You know that racial discrimination is illegal in the workplace, but did you know that discrimination based on skin color is also prohibited? A lot of times, the two clearly overlap, as skin color is one primary indicator of a person's race. However, it is important to remember that they are not necessarily the same in all situations.
While Title VII of the Civil Rights Act of 1964 mentions race as a protected class, it does not explicitly state what it means by "color." Even so, when courts have examined these cases, they have determined that "color" in this context means "pigmentation, complexion, or skin shade or tone." That definition comes straight from the Equal Employment Opportunity Commission.
Why is this important? For one thing, it means that anyone, of any race, can technically be discriminated against based on the color of their skin. This is true for African Americans, Caucasians, those of Latino descent, and anyone else.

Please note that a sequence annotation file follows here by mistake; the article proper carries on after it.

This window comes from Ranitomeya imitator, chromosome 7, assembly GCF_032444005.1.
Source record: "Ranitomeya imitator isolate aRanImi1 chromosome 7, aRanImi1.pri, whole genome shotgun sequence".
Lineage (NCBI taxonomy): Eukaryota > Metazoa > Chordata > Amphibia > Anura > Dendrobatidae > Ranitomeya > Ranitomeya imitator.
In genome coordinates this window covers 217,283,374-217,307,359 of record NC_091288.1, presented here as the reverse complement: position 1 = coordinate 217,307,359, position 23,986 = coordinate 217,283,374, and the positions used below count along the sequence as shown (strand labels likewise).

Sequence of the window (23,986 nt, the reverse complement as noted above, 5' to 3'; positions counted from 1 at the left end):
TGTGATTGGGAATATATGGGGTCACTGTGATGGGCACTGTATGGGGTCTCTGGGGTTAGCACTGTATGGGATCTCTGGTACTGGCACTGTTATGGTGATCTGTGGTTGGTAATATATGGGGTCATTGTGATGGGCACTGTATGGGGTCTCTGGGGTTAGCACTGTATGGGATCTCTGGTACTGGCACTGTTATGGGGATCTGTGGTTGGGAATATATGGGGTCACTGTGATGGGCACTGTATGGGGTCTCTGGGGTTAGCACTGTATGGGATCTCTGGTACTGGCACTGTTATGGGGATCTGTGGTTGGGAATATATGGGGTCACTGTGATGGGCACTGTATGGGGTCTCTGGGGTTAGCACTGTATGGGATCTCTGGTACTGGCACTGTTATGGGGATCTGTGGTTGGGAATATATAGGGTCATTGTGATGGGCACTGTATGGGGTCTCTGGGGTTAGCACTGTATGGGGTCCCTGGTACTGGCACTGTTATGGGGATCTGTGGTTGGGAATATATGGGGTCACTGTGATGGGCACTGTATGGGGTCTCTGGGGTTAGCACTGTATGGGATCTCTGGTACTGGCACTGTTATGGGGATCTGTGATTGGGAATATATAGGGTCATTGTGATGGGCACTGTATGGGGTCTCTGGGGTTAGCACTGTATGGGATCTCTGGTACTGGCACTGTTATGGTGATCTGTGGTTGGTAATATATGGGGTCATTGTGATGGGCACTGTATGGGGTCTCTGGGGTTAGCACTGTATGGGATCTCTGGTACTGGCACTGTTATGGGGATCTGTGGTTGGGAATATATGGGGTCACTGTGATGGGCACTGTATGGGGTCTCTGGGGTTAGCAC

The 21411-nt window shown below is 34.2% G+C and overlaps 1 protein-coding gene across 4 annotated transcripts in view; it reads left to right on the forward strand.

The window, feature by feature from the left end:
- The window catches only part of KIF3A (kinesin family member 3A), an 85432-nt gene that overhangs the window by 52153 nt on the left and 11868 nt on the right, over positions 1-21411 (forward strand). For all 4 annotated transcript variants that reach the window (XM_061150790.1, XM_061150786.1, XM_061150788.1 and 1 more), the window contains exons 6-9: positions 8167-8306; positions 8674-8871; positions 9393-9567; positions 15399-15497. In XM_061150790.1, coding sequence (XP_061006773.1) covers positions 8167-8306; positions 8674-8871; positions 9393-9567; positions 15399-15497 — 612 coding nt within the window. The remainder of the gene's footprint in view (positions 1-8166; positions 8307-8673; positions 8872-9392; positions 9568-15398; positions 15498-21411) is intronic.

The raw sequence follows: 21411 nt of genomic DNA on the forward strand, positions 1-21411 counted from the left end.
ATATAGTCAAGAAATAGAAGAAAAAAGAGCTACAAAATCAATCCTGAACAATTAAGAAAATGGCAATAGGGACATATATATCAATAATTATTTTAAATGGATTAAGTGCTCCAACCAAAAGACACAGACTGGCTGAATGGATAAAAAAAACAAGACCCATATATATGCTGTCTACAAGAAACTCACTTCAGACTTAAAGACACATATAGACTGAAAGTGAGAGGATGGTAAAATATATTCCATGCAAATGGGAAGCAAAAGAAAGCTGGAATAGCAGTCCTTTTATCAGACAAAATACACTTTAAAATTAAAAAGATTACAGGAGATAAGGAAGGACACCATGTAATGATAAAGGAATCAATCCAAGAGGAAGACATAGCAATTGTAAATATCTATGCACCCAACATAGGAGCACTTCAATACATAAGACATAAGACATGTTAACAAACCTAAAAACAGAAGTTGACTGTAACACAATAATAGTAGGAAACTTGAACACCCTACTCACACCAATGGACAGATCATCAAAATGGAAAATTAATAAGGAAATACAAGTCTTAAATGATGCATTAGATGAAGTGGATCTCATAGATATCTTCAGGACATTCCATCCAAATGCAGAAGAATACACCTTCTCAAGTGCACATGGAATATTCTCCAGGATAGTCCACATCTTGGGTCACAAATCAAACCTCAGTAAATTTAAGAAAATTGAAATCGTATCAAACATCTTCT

On top of that, any assumption of race can also lead to discrimination even if that person is not actually from that race or ethnicity. Many people make judgments regarding what heritage a person has based on skin tone and physical characteristics alone, without actually asking that person about their race or ethnicity. This can still lead to discrimination allegations regardless of the accuracy of that assumption.
Have you been discriminated against in the workplace based on the color of your skin? If so, it is very important to make sure you understand all of the legal options available to you.